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Breastfeeding

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Breastfeeding

 

Even if nursing is completely natural, mothers often find it difficult to breastfeed their newborns. Nursing takes a little practice for both mothers and babies and it can take a little while to get it right.

Soreness while breastfeeding

Many mothers complain of sore nipples, especially at the beginning of feedings during the first week of nursing. Don’t worry, this is normal. Nipple soreness is usually due to poor positioning of baby on the breast.

To relieve the pain:

Leave a few drops of milk on your nipples between feedings.

  • Apply a bit of a lanolin-based cream (Purelan, Lansinoh) to help heal minor irritations and cracks.
  • Take acetaminophen (Tylenol, Atasol) if needed, which is safe for nursing mothers.

Talk to a doctor if the pain persists or increases.

 

Swollen breasts and mastitis

In most cases, swelling starts between the third and fifth day after birth and gradually decreases thereafter. The best way to reduce swelling is to increase the frequency of feedings and let the baby nurse when and as long as they want to.

Say goodbye to the idea of three to four hours between feedings; breastfed babies usually nurse more frequently.

Mastitis symptoms 

If you have one of these symptoms, you could have mastitis:

  • Sensitivity in a specific place on the breast
  • Red, inflamed area on the breast
  • Flu-like symptoms
  • Fever

If symptoms last more than 48 hours, see a health care professional.

 

Mastitis treatment

  • Breastfeed the baby frequently to sooth swelling and stimulate milk flow.
  • Rest.
  • Massage the breast, especially around the painful area.
  • Apply hot compresses before breastfeeding.
  • Apply ice for 10 minutes every hour to help reduce swelling.
  • Talk to your pharmacist about medication that can help.

 

Not enough milk

A decrease in milk production may be caused by many things. It is usually due to insufficient stimulation of the breasts due to the baby not latching on properly, a limited number of daily feedings (less than eight), or regular bottle feeding with formula.

Many mothers suspect they don’t have enough milk because the baby cries and wants to nurse frequently, but this is rarely the case if the baby latches on properly and is breastfed on demand. It is normal that the baby wants to suckle; it isn’t because there isn’t enough milk or it isn’t rich enough. After a few weeks of nursing, it is normal to feel that your breasts aren’t as hard, or feeling full.

Increasing milk production with a breast pump

Stimulate the breasts as often as possible, either by breastfeeding the baby or using a breast pump to empty them as much as possible.

Other things that can cause a lack of milk

  • Breast reduction surgery
  • Hormonal imbalance in the mother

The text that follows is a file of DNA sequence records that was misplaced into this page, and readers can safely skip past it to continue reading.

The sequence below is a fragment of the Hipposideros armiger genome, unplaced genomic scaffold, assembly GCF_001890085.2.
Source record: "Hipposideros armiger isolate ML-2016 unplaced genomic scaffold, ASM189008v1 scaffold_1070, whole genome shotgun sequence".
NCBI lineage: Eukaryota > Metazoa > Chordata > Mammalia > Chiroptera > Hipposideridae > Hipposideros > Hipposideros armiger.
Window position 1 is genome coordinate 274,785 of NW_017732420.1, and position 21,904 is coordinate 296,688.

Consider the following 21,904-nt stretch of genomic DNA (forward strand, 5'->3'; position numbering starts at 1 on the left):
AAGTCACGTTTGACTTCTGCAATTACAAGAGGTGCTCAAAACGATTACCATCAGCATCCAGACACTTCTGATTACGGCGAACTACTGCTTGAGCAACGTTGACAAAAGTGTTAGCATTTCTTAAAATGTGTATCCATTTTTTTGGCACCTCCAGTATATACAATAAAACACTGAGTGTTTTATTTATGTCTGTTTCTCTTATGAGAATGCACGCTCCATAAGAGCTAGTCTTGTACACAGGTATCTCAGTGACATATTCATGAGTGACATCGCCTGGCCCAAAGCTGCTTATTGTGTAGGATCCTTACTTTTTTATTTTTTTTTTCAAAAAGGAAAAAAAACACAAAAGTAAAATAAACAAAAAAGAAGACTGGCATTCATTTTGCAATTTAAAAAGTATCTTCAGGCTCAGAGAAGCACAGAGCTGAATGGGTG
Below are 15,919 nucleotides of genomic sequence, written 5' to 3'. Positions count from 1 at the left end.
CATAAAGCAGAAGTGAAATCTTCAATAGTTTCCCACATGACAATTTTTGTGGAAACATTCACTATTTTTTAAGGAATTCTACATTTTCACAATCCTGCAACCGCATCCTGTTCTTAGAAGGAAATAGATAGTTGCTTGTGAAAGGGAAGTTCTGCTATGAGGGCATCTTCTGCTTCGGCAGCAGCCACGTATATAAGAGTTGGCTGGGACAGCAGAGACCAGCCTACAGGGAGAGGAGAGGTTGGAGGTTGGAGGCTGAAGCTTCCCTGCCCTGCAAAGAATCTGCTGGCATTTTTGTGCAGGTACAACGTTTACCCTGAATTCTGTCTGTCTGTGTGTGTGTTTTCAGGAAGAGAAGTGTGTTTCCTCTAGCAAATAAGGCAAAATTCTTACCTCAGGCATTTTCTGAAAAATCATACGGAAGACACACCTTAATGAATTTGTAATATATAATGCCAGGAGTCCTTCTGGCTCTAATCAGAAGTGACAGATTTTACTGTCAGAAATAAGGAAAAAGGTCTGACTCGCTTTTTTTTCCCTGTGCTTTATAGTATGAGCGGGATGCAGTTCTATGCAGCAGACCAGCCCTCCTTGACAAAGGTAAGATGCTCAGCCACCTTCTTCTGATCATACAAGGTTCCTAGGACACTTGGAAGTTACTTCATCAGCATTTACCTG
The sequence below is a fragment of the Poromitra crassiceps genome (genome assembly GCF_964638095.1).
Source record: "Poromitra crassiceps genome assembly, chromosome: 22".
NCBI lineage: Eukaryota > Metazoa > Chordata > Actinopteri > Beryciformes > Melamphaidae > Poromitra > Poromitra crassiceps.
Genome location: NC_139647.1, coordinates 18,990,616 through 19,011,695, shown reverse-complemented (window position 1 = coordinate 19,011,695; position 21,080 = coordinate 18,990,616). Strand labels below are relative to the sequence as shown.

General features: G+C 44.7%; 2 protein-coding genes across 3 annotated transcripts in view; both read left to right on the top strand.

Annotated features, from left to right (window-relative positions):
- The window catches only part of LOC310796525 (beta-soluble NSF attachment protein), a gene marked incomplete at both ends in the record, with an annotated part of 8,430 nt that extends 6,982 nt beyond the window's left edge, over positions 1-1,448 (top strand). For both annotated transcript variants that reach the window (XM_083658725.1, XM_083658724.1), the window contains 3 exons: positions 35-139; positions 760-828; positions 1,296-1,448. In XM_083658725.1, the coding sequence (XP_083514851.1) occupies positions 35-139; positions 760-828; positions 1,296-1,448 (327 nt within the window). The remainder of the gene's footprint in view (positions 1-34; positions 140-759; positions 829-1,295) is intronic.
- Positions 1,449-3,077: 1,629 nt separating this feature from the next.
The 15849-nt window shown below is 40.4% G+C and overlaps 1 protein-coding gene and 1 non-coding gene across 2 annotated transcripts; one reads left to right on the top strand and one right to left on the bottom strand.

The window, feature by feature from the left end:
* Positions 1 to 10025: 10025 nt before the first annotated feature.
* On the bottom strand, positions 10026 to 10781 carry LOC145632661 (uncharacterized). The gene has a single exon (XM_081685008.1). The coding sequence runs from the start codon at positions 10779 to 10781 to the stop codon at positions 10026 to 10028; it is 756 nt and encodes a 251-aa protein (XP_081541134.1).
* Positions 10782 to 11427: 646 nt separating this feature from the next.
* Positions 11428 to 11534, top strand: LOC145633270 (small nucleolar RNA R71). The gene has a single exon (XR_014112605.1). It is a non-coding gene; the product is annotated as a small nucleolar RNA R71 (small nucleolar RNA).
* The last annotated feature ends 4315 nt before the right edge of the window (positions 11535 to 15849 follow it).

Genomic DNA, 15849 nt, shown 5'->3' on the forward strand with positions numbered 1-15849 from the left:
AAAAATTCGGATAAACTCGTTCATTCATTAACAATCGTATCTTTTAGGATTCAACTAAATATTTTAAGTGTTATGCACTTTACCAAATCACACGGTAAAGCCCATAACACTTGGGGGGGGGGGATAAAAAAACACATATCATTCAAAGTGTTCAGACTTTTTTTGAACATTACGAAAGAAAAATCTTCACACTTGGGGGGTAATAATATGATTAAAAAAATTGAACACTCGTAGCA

• A new pregnancy
  • Certain medications.

In such cases, talk to a health care professional in order to evaluate the problem.

Breast pump

If you would like to use a breast pump, buy a new one. Even if you boil a used one to sterilise it, it is impossible to guarantee that all of the bacteria and viruses that could affect your baby’s health have been eliminated.

 

Diet and breastfeeding 

Natural products

Natural products contain active substances that can be toxic. Since very few studies have been done on these products, there is very little scientific information about their use and safety when nursing. As some of the substances can be passed through breast milk, it is best to avoid anything that could be harmful to your newborn.

Alcohol

If mothers take certain precautions, like waiting until after the baby has been fed, they can have an occasional drink (a maximum of two per week) even when nursing. Since the body processes alcohol in two to three hours, it should be eliminated by the time the next feeding is due. However, since alcohol is passed through breast milk easily, baby could get drowsy if trace amounts remain. As well, regular drinking can compromise baby’s development.

Caffeine

Caffeine is passed through breast milk and can make the baby agitated and irritable. Caffeine can be found in coffee, chocolate, team cola-type soft drinks and energy drinks. Ideally nursing mothers should limit themselves to two caffeine-containing drinks or snacks a day.

Nicotine

The best thing for both you and your baby is to stop smoking, since nicotine in tobacco is passed though breast milk. However, breast milk remains the best source of nutrition for the baby, even if you smoke. Just be careful not to expose your baby to second-hand smoke, since it greatly increases the chance of sudden infant death syndrome.

Breastfeeding when sick 

Mothers very rarely have to stop nursing their babies due to illness. If mothers catch an infectious disease (usually caused by a virus), they are often contagious before they show symptoms. By the time symptoms appear, babies have already been exposed. However, since breast milk protects babies against illness, there is a good chance that they won’t even get sick, or if they do, they will be less sick than if they weren’t breastfeeding

In cases of mastitis or blocked milk ducts, mothers should continue to breastfeed, since in most cases it will help the infection clear up more rapidly.

 

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